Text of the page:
Strategy for the day itself
Plan to use the mise-en-place method to set up a self-serve beverage station and/or bar, depending on the crowd, so it’s easy for guests to make their own drinks without interrupting the kitchen operations. Make cocktail napkins, glasses and goblets, an ice bucket with tongs and stirrers handy. Stock the bar with standard liquors (gin, vodka, rum, etc.) as well as a few mixers, such as club soda, tonic and juices, that can easily be used for non-alcoholic drinks as well. Open bottles of both red and white wine, with reserves and a corkscrew nearby. Slice lemons, limes and arrange other fun garnishes, such as skewered cranberries or a dish of cherries, so guests can customize their drinks.
The day or night before, (re)familiarize yourself with all planned recipes and then prep as many of the ingredients as possible. Vegetables can be washed, peeled and cut, garlic can be peeled and chopped or minced, then measured and properly stored. Measure dry ingredients such as spices, herbs and breadcrumbs, storing them in labeled, lidded containers, plastic baggies or prep bowls covered with cling wrap. Prepare and then store broths, salad dressings and sauces. If you plan to set out appetizers for guests to tide them over before the main event, prepare the platters, cover with cling wrap and refrigerate overnight. Baked goods such as cookies, pumpkin rolls, pies, fresh breads or muffins are easily completed in the days leading up to Thanksgiving, allowing you to simply warm them in the oven before serving, if necessary or desired. With all this prep work, and the dirty measuring cups and spoons, cutlery, etc., out of the way before the day even begins, there’ll be nothing left for you to do but cook! Practicing mise-en-place will severely cut down on the typical disarray of Thanksgiving Day.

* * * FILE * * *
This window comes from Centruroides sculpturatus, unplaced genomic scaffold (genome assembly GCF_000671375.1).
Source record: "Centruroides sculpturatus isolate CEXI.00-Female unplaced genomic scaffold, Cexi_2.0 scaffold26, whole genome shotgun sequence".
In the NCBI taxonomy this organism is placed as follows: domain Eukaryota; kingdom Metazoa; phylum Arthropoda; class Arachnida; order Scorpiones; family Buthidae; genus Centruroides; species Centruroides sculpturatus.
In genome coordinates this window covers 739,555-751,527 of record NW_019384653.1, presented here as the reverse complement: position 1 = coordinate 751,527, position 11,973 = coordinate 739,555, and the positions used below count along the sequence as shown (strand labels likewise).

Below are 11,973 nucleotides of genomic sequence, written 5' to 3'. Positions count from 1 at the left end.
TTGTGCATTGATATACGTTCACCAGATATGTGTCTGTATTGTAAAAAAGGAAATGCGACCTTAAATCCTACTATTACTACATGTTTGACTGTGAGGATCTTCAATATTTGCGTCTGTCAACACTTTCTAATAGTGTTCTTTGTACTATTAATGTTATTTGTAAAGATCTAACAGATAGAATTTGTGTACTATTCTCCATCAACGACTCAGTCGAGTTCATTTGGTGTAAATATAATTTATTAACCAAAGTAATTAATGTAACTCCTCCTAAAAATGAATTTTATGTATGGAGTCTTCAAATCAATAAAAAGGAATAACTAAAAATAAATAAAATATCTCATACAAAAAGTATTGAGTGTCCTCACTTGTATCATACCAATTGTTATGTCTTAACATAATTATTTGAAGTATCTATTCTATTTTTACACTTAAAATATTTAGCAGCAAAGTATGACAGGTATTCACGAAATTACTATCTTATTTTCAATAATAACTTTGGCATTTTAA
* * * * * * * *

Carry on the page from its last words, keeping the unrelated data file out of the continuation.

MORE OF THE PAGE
An extra step that will save precious time and turmoil is to write down a cooking timeline for the entire menu. Each individual dish will generally have its own cook time, so by planning ahead you’ll know when to start on each element. This goal is more simply achieved by working backwards from the estimated start time of the meal so that everything will be complete around the same time, ensuring each element is hot as it’s being served. Post your timeline in a central location so that all kitchen helpers have access to the plan.
Before the cooking begins, set up stations or areas for each dish. Stock the area with the pots or pans needed as well as the appropriate utensils, cutting boards, trivets, oven mitts and so on. Post the recipe on the wall or cabinet above the workspace for easy reference as well as its pre-planned, desired start time. Then, set out each individual, pre-measured, pre-chopped ingredient, in the order in which they’ll be used, and let the games begin!
A version of this story first appeared in the Journal-Gazette on November 20th, 2016.